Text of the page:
• GPHYSICS
    • G06COMPUTING; CALCULATING; COUNTING
    • G06QDATA PROCESSING SYSTEMS OR METHODS, SPECIALLY ADAPTED FOR ADMINISTRATIVE, COMMERCIAL, FINANCIAL, MANAGERIAL, SUPERVISORY OR FORECASTING PURPOSES; SYSTEMS OR METHODS SPECIALLY ADAPTED FOR ADMINISTRATIVE, COMMERCIAL, FINANCIAL, MANAGERIAL, SUPERVISORY OR FORECASTING PURPOSES, NOT OTHERWISE PROVIDED FOR
    • G06Q30/00Commerce, e.g. shopping or e-commerce
    • G06Q30/06Buying, selling or leasing transactions
    • G06Q30/0601Electronic shopping
    • G06Q30/0611Request for offers or quotes
    • GPHYSICS
    • G06COMPUTING; CALCULATING; COUNTING
    • G06QDATA PROCESSING SYSTEMS OR METHODS, SPECIALLY ADAPTED FOR ADMINISTRATIVE, COMMERCIAL, FINANCIAL, MANAGERIAL, SUPERVISORY OR FORECASTING PURPOSES; SYSTEMS OR METHODS SPECIALLY ADAPTED FOR ADMINISTRATIVE, COMMERCIAL, FINANCIAL, MANAGERIAL, SUPERVISORY OR FORECASTING PURPOSES, NOT OTHERWISE PROVIDED FOR
    • G06Q40/00Finance; Insurance; Tax strategies; Processing of corporate or income taxes

Abstract

The claimed subject matter provides a system and/or a method that facilitates preserving and maintaining data and/or services associated with a network service. The network service can be any collection of resources that are maintained by a party (e.g., third-party, off-site, etc.) and accessible by an identified user over a network (e.g., WAN, Internet, etc.). An interface component can receive a termination notification related to the network service. An executor component can relocate at least a portion of one of data and a service associated with the terminated network service to a disparate replacement network service in order to preserve any services and/or data related therewith.

Description

    CROSS REFERENCE TO RELATED APPLICATION(S)
  • This continuation-in-part application claims the benefit of U.S. patent application Ser. No. 11/536,554 filed on Sep. 28, 2006, entitled “MIGRATING DATA TO NEW CLOUD.” The entirety of which application is incorporated herein by reference.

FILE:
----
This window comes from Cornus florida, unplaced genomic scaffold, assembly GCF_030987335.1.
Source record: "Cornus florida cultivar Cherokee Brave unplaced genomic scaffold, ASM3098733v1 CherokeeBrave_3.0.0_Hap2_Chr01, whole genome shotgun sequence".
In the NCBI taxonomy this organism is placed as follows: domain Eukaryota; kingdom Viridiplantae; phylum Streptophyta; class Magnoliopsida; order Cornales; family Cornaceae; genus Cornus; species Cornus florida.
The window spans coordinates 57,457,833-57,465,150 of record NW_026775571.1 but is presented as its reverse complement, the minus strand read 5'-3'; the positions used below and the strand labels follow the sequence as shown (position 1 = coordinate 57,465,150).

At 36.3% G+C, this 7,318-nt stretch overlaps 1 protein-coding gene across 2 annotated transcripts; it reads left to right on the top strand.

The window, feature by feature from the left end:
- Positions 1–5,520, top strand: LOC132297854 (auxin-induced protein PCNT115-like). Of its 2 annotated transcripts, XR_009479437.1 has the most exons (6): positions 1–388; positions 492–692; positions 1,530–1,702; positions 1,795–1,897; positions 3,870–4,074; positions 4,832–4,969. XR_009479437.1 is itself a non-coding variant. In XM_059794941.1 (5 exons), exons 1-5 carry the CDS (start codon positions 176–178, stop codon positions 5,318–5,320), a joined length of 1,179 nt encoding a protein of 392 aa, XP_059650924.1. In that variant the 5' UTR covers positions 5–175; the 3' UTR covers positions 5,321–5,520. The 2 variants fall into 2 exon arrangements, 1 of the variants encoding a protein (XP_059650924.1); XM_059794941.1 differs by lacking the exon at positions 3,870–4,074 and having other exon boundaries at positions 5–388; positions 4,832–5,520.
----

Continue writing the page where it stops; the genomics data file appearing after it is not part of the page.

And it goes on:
• BACKGROUND
  • Technological advances in computer hardware, software and networking have lead to efficient, cost effective computing systems (e.g., desktop computers, laptops, handhelds, cell phones, servers . . . ) that can communicate with each other from essentially anywhere in the world in order to exchange information. These systems continue to evolve into more reliable, robust and user-friendly systems. As a result, more and more industries and consumers are purchasing computers and utilizing them as viable electronic alternatives to traditional paper and verbal media for exchanging information. For example, many industries and consumers are leveraging computing technology to improve efficiency and decrease cost through web-based (e.g., on-line) services. For instance, consumers can search and retrieve particular information (e.g., via a search engine), purchase goods, view bank statements, invoke monetary transactions (e.g., pay a bill on-line), research products and companies, apply for employment, obtain real-time stock quotes, obtain a college degree, download files and applications, transmit correspondence (e.g., email, chat rooms . . . ), etc. with the click of a mouse.